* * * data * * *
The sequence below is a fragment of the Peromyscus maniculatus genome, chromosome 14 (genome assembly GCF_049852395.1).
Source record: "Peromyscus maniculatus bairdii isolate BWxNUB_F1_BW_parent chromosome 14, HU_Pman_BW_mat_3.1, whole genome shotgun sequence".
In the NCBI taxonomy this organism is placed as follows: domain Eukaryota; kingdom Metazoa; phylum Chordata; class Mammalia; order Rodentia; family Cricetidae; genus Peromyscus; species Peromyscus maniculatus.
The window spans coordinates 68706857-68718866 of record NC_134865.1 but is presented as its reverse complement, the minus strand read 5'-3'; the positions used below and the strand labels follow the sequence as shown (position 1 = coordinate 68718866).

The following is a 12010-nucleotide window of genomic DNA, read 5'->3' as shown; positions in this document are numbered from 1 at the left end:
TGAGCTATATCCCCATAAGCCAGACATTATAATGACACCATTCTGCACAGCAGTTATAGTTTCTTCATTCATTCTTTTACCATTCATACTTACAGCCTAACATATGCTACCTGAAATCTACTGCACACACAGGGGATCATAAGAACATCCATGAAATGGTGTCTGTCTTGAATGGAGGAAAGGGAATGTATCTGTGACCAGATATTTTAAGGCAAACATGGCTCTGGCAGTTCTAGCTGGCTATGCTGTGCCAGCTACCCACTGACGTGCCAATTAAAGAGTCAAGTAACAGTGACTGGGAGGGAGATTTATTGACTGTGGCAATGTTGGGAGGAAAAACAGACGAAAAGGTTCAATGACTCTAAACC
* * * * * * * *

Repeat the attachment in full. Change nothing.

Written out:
The sequence below is a fragment of the Peromyscus maniculatus genome, chromosome 14 (genome assembly GCF_049852395.1).
Source record: "Peromyscus maniculatus bairdii isolate BWxNUB_F1_BW_parent chromosome 14, HU_Pman_BW_mat_3.1, whole genome shotgun sequence".
In the NCBI taxonomy this organism is placed as follows: domain Eukaryota; kingdom Metazoa; phylum Chordata; class Mammalia; order Rodentia; family Cricetidae; genus Peromyscus; species Peromyscus maniculatus.
The window spans coordinates 68706857-68718866 of record NC_134865.1 but is presented as its reverse complement, the minus strand read 5'-3'; the positions used below and the strand labels follow the sequence as shown (position 1 = coordinate 68718866).

The following is a 12010-nucleotide window of genomic DNA, read 5'->3' as shown; positions in this document are numbered from 1 at the left end:
TGAGCTATATCCCCATAAGCCAGACATTATAATGACACCATTCTGCACAGCAGTTATAGTTTCTTCATTCATTCTTTTACCATTCATACTTACAGCCTAACATATGCTACCTGAAATCTACTGCACACACAGGGGATCATAAGAACATCCATGAAATGGTGTCTGTCTTGAATGGAGGAAAGGGAATGTATCTGTGACCAGATATTTTAAGGCAAACATGGCTCTGGCAGTTCTAGCTGGCTATGCTGTGCCAGCTACCCACTGACGTGCCAATTAAAGAGTCAAGTAACAGTGACTGGGAGGGAGATTTATTGACTGTGGCAATGTTGGGAGGAAAAACAGACGAAAAGGTTCAATGACTCTAAACC